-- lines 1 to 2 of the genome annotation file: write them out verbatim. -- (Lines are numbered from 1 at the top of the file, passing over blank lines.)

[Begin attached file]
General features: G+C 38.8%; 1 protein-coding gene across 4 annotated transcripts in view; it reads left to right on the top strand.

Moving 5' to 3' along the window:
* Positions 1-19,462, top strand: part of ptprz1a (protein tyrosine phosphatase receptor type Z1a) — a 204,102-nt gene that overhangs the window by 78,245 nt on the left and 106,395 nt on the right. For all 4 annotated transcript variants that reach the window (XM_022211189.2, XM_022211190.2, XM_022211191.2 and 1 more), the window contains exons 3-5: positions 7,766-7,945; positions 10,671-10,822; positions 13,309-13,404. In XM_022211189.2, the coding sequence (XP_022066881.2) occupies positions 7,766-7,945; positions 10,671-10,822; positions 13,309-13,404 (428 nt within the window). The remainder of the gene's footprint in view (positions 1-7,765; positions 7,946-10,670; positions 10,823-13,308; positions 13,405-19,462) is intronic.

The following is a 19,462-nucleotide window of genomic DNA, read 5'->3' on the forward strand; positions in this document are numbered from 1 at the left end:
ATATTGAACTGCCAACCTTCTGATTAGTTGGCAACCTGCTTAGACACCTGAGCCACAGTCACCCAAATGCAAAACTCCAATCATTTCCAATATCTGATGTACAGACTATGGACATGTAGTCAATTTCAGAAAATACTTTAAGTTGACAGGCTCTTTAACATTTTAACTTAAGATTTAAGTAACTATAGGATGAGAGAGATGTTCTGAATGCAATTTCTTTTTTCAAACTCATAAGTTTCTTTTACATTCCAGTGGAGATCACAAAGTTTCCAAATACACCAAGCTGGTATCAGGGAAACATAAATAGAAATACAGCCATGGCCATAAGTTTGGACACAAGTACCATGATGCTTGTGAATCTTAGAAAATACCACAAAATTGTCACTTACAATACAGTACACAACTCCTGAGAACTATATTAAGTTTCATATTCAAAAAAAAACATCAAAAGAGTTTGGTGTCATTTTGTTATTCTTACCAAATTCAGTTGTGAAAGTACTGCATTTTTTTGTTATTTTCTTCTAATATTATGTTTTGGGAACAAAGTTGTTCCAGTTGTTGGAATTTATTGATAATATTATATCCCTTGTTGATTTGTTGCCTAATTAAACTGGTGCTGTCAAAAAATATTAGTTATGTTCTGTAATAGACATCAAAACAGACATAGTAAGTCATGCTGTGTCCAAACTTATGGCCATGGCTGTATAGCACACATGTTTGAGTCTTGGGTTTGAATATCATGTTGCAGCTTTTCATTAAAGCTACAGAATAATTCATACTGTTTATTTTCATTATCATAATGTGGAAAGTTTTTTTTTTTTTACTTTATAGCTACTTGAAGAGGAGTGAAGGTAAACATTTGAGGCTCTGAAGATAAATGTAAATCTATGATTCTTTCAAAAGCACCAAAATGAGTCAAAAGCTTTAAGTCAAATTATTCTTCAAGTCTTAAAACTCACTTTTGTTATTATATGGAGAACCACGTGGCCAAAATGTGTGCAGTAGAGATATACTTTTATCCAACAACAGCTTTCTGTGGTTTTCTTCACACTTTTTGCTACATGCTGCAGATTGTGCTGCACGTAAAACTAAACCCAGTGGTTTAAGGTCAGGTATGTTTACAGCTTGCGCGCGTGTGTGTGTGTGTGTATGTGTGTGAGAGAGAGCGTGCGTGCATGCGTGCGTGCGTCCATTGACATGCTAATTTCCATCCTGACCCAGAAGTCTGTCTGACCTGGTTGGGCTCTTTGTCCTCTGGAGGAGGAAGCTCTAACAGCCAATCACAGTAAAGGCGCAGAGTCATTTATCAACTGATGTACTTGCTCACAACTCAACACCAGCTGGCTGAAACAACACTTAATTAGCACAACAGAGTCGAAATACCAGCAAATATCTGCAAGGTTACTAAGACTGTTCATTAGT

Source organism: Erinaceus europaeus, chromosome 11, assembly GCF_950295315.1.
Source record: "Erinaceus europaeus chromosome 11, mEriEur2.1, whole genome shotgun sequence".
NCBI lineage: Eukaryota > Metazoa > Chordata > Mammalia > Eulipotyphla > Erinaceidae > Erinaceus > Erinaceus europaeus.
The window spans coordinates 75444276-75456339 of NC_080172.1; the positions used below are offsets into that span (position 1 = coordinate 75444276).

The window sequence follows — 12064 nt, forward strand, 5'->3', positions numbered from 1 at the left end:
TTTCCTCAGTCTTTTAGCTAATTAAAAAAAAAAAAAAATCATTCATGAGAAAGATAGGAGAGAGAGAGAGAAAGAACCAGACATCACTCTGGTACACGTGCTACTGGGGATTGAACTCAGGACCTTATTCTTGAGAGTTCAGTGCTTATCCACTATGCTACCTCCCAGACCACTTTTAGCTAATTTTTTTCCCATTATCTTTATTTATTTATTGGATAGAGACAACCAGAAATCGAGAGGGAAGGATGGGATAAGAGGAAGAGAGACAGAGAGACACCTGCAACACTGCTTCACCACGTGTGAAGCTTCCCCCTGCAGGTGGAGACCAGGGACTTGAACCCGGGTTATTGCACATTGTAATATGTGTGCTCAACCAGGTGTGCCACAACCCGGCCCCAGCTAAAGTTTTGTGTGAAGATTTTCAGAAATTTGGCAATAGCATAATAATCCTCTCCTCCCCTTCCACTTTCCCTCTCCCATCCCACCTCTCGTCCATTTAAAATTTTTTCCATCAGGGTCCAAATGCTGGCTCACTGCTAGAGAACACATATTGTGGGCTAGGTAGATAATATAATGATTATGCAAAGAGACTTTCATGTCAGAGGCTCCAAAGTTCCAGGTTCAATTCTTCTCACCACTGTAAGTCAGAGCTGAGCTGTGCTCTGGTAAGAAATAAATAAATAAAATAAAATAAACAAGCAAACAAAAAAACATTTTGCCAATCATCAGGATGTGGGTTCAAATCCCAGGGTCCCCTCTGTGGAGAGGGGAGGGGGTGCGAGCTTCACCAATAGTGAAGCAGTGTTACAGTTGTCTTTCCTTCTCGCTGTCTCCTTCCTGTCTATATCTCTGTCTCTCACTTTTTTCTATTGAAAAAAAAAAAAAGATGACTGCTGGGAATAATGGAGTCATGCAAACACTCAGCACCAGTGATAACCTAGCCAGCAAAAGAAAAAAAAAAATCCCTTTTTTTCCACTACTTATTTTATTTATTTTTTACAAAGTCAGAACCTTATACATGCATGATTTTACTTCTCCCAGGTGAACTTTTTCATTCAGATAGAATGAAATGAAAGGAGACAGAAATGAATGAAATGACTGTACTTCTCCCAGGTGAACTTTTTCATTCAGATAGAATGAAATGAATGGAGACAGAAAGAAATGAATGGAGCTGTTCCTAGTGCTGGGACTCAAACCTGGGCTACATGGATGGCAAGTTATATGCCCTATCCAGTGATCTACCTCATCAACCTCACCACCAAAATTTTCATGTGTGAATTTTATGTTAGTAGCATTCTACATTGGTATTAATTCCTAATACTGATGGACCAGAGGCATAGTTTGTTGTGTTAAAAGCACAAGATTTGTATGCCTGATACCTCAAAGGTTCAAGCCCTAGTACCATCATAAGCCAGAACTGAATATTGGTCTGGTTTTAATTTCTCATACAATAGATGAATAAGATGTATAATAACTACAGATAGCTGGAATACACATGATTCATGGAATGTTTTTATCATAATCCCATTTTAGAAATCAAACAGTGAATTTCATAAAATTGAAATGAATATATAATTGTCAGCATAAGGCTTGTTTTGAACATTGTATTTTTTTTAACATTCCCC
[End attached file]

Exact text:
General features: G+C 38.8%; 1 protein-coding gene across 4 annotated transcripts in view; it reads left to right on the top strand.

Moving 5' to 3' along the window: